And I am very excited once again about

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2011/12/19: Quick Post: Observations and Weekly Reports & Events Calendar Now Available

December 19, 2011 Leave a comment

© 2011 ROHR International, Inc. All International rights reserved.

The full calendar is available through the link in the right hand column. This is such a robust week once again, it is impossible to include anything but a fraction of the major influences in an overview. Yet, key aspects will be those that relate to the continuing debt and fiscal reform problems in Europe and less so US influences that are as goofy in their way, yet not as influential at present.

In addition to the continued sharp influences from the attempts to address the European Sovereign Debt Crisis, there is also going to be quite an impact from important scheduled reports, communication from central banks and bankers as well as political events and news releases, yet with much lighter government debt auctions.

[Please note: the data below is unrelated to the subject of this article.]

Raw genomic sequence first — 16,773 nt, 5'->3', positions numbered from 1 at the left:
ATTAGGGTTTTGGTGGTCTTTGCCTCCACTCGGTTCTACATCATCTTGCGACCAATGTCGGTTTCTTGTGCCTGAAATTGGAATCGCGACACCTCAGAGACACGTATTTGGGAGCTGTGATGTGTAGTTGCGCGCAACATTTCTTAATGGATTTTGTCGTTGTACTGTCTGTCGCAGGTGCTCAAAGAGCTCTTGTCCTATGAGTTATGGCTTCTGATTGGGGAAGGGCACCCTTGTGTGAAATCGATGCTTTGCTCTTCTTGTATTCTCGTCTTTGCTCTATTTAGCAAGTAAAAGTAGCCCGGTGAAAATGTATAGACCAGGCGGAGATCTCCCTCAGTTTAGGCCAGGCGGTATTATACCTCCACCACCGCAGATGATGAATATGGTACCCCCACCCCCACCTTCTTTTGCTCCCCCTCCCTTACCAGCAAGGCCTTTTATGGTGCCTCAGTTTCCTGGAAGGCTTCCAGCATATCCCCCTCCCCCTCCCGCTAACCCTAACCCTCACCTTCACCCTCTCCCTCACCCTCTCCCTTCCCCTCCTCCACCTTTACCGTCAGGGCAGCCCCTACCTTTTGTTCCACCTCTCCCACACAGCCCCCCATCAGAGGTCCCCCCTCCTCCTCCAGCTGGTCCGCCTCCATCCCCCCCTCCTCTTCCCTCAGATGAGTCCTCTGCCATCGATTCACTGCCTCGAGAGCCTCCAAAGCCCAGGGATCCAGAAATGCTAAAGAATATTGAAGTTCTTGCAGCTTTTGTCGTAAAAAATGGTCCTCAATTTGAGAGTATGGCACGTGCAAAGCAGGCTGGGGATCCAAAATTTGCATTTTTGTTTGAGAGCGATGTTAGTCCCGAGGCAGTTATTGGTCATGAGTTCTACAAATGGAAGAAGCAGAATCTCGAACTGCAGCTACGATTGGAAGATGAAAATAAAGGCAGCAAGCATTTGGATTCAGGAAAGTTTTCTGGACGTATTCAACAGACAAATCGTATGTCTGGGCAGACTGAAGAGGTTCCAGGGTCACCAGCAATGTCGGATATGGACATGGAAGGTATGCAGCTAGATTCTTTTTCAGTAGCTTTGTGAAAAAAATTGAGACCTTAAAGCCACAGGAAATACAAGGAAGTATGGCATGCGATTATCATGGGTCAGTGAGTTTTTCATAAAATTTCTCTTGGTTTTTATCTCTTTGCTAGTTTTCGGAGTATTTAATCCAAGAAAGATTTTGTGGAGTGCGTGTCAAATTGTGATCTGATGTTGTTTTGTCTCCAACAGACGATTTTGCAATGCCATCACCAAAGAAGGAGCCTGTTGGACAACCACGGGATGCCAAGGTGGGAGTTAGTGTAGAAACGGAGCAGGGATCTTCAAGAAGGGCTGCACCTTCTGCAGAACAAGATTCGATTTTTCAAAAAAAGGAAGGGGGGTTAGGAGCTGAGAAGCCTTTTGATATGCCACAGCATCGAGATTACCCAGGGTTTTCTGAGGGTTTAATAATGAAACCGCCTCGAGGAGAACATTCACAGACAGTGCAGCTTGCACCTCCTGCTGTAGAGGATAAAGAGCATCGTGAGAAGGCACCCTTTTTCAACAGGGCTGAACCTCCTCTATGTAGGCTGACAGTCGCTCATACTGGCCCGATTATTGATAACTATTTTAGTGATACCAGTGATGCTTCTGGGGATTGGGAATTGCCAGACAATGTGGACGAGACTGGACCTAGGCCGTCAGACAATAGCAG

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2011/10/07: QuickPost: Erratum, Markets, Banks on Volcker Rule, Soros

October 7, 2011 Leave a comment

It is a very minor misstatement that does not affect the trend view at all, but Tuesday’s December T-note future Close noted in our early analysis was in fact 130-30.5, and not 130-17. Still very much consistent with the need for the market to generally push more convincingly above 130-20 to foment a more aggressive bullish condition.

And to cut to the chase in the wake of the much better than expected US Employment report this morning, the December S&P 500 future maintaining itself to this point above the 1,160 trend resistance noted earlier must be respected for now. However, on balance, the response to the number (and especially the upward revision to the August figure) has been distinctly underwhelming. While its influence may keep the market today above that resistance, and it may even still run up to around the 1,200 area, any subsequent slippage back below the 1,155-45 area will be that much more troubling in the context of today’s UP Breakout attempt. We shall see.